The official death toll stands at 64.

But experts say an accurate count was complicated by the widespread devastation wreaked by the storm.
The official death toll stands at 64
Carlos Mercader from Puerto Rico's Federal Affairs Administration said he welcomed the Harvard survey.

"The magnitude of this tragic disaster caused by Hurricane Maria resulted in many fatalities," he said.

He added that the island's authorities had also commissioned George Washington University to study the number of deaths and these findings would be released soon.

"Both studies will help us better prepare for future natural disasters and prevent lives from being lost," he said.

The Harvard researchers said interviews conducted in Puerto Rico suggested a 60% increase in mortality in the three months after the storm.

They contacted more than 3,000 randomly selected households between January and March this year and asked about displacement, infrastructure loss and causes of death.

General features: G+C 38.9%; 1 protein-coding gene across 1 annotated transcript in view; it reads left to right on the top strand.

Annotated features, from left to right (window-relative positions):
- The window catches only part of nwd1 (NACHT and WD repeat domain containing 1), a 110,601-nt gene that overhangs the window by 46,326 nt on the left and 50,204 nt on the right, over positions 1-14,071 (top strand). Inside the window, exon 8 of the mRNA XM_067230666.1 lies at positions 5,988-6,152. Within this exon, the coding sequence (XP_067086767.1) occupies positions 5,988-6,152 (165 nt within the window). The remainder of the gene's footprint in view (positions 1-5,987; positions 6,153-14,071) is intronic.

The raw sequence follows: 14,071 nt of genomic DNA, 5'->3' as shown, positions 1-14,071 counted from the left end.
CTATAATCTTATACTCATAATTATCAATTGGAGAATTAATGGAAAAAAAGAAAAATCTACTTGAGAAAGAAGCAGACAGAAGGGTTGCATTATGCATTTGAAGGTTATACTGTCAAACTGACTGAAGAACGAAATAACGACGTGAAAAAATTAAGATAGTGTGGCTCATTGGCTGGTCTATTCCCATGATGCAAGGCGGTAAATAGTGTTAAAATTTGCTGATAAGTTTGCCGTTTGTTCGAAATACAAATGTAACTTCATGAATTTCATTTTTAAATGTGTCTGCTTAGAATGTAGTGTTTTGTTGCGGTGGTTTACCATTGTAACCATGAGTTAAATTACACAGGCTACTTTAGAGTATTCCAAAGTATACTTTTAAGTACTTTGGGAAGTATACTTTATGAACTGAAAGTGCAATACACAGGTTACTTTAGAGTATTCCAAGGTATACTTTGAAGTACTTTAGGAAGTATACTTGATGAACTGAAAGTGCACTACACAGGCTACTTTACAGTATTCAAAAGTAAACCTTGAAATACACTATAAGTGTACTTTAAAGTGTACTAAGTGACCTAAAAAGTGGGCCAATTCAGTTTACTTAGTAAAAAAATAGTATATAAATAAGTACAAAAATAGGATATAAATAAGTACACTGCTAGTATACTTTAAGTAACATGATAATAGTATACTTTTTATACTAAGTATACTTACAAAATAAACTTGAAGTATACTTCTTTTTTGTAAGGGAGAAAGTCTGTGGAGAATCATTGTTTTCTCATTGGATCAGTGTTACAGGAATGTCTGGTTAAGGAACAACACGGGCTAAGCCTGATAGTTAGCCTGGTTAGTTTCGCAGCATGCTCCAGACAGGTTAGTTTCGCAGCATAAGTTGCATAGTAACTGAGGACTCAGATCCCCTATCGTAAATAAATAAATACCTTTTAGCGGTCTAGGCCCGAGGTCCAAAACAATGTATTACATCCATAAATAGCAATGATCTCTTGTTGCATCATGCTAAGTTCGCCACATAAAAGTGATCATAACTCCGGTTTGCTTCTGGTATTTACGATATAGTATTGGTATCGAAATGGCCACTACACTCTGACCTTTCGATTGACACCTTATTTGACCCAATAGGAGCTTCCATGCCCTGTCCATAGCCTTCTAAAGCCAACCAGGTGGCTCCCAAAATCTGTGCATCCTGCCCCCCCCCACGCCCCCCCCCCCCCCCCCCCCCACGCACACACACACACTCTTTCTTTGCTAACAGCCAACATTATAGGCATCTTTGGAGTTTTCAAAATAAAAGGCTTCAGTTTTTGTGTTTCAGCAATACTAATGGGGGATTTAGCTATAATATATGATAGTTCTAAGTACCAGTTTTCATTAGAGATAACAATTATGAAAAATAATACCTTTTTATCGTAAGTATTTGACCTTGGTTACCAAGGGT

Were deaths preventable?
Aleem Maqbool, BBC News, Washington

Many Puerto Ricans we spoke to felt their immense suffering after the hurricane had been trivialised and that the emergency response has been lacklustre.

A relatively small number of people may have been killed by the physical impact of the storm, but six months later we met people who had lost relatives as a result of interrupted medical care and saw others struggling to pay for expensive generators on which they were running vital life support equipment.

There was also reported to have been a spike in the number of suicides. We found many still without homes and thousands who had been living without electricity since the day Hurricane Maria struck.

Whatever the true number of those killed as a result of the storm, it is now certain to be many times the official figure. The question for US authorities about Puerto Rico, an American territory, is how many of those deaths could have been prevented with a better emergency response?